1/04/2011. Contributed by David A. Hardy
pub: TOR/Forge. 477 page small hardback. Price: $24.99 (US), $28.99 (CAN). ISBN: 978-0-7653-1788-9.
check out website: www.tor-forge.com
I should point out here that while it is perhaps not essential to have read Ben Bova’s other ‘Solar System’ novels and in particular ‘Jupiter’ (2001), this book does involve many of the same characters and settings and is in effect a sequel. As SF, it’s pretty old-school – I’ve even seen it described as ‘young-adult’ – and certainly the plotlines and characters do seem pretty familiar…
‘Leviathan’ is our name for the species of massive kilometres across whale-like creatures who live in the ocean which Bova postulates, thousands of kilometres below Jupiter’s colourful cloud belts and known to themselves as ‘the Kin’. The name Leviathan is also the name of the individual who takes a special interest in the human craft, which it calls ‘the alien’, that invades its territory. It does so largely because in the previous volume a manned human vehicle saved him from an attack by a shoal of ‘darters’ – predators which the humans call sharks – and in return, he lifted the human craft which had sunk dangerously deep, enabling it to return to a safer environment. As a reward, the vehicle emitted a jet of super-heated steam and scalded the leviathan. This scenario is repeated, with variations, in the book under review, but this time some sort of communication is achieved between the two species. This is rendered difficult because the leviathans communicate via light displays along their massive flanks.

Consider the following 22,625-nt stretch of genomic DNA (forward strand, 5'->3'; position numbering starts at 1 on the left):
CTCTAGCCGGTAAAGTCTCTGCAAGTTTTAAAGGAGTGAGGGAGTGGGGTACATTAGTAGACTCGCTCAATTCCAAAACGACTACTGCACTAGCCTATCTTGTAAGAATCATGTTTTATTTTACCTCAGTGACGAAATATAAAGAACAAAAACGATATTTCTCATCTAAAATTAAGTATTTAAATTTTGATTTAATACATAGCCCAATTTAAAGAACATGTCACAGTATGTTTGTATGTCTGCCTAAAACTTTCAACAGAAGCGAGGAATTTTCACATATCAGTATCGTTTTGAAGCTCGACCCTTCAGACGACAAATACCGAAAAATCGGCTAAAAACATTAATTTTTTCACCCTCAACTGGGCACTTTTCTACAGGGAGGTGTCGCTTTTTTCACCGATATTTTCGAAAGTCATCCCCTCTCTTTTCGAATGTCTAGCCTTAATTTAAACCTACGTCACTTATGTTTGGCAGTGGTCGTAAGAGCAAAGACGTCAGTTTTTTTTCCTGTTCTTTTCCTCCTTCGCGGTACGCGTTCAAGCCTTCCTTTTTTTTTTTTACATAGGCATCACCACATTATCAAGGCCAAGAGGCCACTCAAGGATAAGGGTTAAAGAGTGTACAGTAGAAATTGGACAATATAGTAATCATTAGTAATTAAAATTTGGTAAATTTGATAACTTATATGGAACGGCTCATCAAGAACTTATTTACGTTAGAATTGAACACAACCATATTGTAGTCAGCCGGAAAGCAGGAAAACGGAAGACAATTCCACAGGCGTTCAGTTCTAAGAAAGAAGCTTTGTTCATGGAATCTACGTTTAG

Leading the cast of characters is scientist Grant Archer, now director of the research station Gold, in orbit round Jupiter. His only interest is in proving that the life-forms on Jupiter are intelligent. Decades of unmanned probes have failed to do so and many have been lost, so he has decided that only a manned submersible can achieve this. If he succeeds, one of his rewards could be to be appointed Chairman of the International Astronautical Authority (IAA); though since this would mean returning to Earth, he actually doesn’t want this honour. The archetypal villain of this piece, diminutive but powerful and wealthy Katherine Westfall, who is also a member of the IAA’s governing council, doesn’t know this and is determined to do anything she can to ensure that she becomes Top Dog. She has already infected one of its crew, the young and beautiful Deidre, with genetically-engineered rabies in order to control and use her as a spy and is even willing to destroy the Faraday probe and its crew of four by using nanomachines, banned on Earth by the New Morality. By doing so, she hopes to discredit Archer, proving that manned missions are too dangerous and that his own ambition has murdered his crew.
The other members of the crew are Dorn, who is half-cyborg and has a violent past which he’s trying to conceal and forget; engineer Max Yeager, a leering would-be but harmless Casanova who designed the submersible; and Andy Corvus, a young scientist whose main passion, like Archer’s, is to communicate with the leviathans and prove them intelligent. He also fancies the pants off Deirdre, but is too callow and shy to do anything about it. It has to be said that Bova is not at his best when trying to write romantic scenes, but fortunately these are brief! The science, though, keeps within the bounds of plausibility and he tips his hat to Arthur by naming another of Jupiter’s indigenous species ‘Clarke’s Medusas’.
As you may have gathered, this novel tends to be predictable, but if you are a fan of Bova’s work you will find enough here to interest and entertain you. Enough loose ends are also left (eg Katherine Westfall’s avowed revenge on humiliations she has suffered) to suggest that we have not heard the last of this saga.
David A. Hardy
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